Wednesday, May 24, 2023

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HoneIn Market Update FY23 Q3: Workers' Compensation

Key insurance outtakes from Q3?

Most employers are likely aware of the Fair Work employment law changes that have recently come into effect or will take effect in 2023. While these changes aim to enhance equity in the relationship between workers and employers, they could also broaden Workers' Compensation exposures. These changes align with the recent modifications to the Work Health and Safety (WHS) codes of practice, which address psychosocial hazards across most states and territories.


Psychosocial hazards in the workplace refer to certain aspects of work or situations that may trigger a stress response, which can result in psychological or physical harm. The Code of Practice guidelines specifically address bullying, harassment, including sexual harassment, work overload, workplace violence, overwork, and interpersonal conflict to name a few, and the requirement of Employers to identify, mitigate or reduce these exposures.


If employers fail to implement these changes effectively and do not take reasonable management actions, this could lead to an increase in mental health or physical injury claims, which may be more easily accepted in an already no-fault system. Honan, along with our WHS experts, can help employers identify these trends and develop effective strategies to ensure their policies and procedures meet regulatory guidelines while also focusing on risk mitigation.


Industry insights for Q4?

Industry rate changes have not yet been released for States and Territories; however, an announcement is expected in May. As we approach insurance renewal season, it is crucial for clients to collaborate closely with their broker to understand changes in premiums and potential impacts of industry rate changes. Due to the influence of claims performance on premiums, it's important for clients to collaborate closely with their broker or claims agent. Our team is always ready to help!



Please remember to review your FY23 wage estimates. If the actual wages are projected to exceed 20% of the initial estimate, it is mandatory to revise the estimate before 30 May 2023. Failure to make a declaration may result in a penalty fee for under declaration.

Change to premium calculation:

WorkSafe released their half-yearly results in March 2023, which confirmed a Performance from Insurance Operations (PFIO) deficit of $508 million. It is anticipated that the annual deficit will increase to $1.1 billion by the end of the year.

Despite the Victorian Government's investment in the scheme over the past two years to ensure its financial sustainability, WorkSafe's recent annual report highlighted the presence of risks related to premium inadequacy due to longer claims durations and a rise in mental injury claims.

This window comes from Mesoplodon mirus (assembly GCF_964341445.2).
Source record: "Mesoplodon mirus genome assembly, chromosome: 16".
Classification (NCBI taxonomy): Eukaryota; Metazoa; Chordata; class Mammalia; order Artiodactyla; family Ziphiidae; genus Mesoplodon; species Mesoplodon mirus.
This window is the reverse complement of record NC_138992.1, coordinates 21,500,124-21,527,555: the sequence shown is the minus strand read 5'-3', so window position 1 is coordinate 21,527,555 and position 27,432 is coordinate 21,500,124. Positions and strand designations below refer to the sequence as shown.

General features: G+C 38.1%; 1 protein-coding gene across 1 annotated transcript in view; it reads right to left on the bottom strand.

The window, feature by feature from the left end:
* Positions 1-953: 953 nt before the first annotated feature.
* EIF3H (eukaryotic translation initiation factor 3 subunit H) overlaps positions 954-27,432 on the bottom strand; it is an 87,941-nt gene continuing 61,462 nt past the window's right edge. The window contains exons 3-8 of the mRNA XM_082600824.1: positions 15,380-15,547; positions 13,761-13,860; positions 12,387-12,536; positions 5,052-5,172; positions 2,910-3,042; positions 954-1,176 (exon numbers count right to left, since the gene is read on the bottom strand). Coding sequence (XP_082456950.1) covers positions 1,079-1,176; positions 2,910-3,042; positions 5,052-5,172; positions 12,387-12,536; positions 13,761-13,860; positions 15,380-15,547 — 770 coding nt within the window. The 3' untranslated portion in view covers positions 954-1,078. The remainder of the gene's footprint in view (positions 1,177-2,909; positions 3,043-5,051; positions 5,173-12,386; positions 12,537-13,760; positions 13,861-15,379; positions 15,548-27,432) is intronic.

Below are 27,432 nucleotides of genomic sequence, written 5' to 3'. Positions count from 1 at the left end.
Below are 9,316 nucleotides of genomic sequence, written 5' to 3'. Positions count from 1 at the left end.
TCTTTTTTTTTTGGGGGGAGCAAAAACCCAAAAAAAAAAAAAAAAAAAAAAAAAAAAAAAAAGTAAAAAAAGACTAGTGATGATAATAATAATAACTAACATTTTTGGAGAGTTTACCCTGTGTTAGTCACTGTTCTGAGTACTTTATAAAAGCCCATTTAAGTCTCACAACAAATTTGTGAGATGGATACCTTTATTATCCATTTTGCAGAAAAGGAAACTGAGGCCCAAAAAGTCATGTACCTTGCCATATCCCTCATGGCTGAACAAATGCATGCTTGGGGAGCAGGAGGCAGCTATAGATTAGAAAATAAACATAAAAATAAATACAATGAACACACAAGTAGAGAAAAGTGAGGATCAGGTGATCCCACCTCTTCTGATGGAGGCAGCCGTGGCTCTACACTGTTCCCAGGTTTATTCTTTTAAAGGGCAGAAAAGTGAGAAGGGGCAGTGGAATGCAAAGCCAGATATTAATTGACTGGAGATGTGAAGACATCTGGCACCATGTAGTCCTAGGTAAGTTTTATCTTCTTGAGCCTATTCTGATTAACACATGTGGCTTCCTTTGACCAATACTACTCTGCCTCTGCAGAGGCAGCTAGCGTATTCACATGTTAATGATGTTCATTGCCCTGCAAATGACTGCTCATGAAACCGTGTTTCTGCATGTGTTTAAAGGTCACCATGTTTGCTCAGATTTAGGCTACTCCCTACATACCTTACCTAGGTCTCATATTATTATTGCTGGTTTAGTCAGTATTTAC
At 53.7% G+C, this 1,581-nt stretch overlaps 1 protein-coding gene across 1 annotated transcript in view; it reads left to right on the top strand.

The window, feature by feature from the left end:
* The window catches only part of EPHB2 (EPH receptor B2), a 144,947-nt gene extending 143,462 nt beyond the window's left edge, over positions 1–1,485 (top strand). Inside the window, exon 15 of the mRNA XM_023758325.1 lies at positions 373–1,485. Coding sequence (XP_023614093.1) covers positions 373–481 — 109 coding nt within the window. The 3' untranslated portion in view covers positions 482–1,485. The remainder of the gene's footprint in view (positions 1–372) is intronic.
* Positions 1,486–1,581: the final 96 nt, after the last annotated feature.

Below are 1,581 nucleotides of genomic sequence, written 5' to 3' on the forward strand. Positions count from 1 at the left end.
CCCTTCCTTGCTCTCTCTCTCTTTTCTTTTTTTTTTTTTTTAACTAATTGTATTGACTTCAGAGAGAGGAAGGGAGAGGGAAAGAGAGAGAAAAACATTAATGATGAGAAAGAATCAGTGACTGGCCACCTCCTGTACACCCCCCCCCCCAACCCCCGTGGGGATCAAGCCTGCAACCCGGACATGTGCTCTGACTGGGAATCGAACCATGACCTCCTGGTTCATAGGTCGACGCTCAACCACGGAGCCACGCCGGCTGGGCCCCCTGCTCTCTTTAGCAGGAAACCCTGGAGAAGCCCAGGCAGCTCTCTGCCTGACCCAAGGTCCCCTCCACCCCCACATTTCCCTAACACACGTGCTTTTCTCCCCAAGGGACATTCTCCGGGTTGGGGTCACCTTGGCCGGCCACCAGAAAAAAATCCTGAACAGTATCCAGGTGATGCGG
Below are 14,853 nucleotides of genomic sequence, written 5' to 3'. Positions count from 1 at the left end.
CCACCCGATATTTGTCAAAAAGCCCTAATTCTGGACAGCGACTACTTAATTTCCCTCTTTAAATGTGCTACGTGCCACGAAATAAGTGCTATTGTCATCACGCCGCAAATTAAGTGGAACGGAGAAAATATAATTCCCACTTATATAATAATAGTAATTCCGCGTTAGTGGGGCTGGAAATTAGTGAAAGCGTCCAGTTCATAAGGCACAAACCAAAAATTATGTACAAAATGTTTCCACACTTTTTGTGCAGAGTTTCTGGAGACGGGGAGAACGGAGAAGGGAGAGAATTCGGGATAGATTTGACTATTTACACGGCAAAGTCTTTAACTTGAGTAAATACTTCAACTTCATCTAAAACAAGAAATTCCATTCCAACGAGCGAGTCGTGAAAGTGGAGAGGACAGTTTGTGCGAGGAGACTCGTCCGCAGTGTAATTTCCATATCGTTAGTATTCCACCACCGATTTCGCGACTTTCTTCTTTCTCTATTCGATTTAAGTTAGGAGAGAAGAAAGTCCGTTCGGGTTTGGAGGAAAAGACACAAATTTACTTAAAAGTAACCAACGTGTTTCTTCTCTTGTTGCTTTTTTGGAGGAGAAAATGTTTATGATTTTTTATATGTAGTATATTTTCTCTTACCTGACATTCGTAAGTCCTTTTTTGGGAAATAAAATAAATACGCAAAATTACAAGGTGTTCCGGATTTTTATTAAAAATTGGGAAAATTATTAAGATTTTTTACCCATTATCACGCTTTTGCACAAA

Clients can rest assured that the three years claims cost window for the calculation of premium will remain unchanged. Year one is paid weekly compensation payments and death lump sum payments, and years two and three will include paid and estimated values in the calculation. Claims costs for the 2023/24 renewal have been locked in as of March 31st, 2023.

As expected, there will be an increase to the capped claim amount from $438,300 to $450,500. An increase to premium capping will also be considered for 2023/24, however this is yet to be confirmed by WorkSafe. This has been driven by the average scheme rate remaining at 1.27% since 2014/15. If WorkSafe increases the average scheme rate this will result in an increase to premium capping. A capping floor has also been considered. If implemented, WorkSafe could change the premium calculation methodology that means poor performing employers have a minimum premium payable of 50% of the value of their True Risk cost of claims.

In March, Safe Work Australia released some key findings exploring the impacts of COVID-19 on workers returning to work after an injury or illness.

Key findings:

  • 1 in 5 injured or ill workers said the pandemic affected their return to work and recovery, with those suffering from a psychological injury or experiencing distress most impacted
  • Limited access to social and family support was the most frequently reported negative effect of the pandemic
  • Injured workers under 25 years were most likely to report being stood down/having their hours reduced during the pandemic
  • Over 20% of respondents said the pandemic had positively influenced their recovery and return to work


Developments to watch over the remainder of FY23?

As the performance of Workers’ Compensation schemes deteriorates, we expect industry rates will continue to increase by 10-15% and more for clients with a poor claims history. If you have claims developing, it will be important to prepare for these increases. 

In Western Australia, discussion around the adoption of the revised Workers' Compensation and Injury Management Bill continues. Debate, for instance, includes the definition of a ‘worker’ when it comes to the commencement of benefits for pending claims. Of greatest potential impact to insureds, is the removal of Principles Indemnity with Waiver of Subrogation extension. This could lead to complicated contract negotiations for clients as the extension is mandatory for most mining or construction sites. We will continue to monitor developments around this Bill and keep you informed.

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Honan Insurance Group Pty Ltd is now fully owned by Marsh Pty Ltd. To find out more, speak to your broker or read the announcement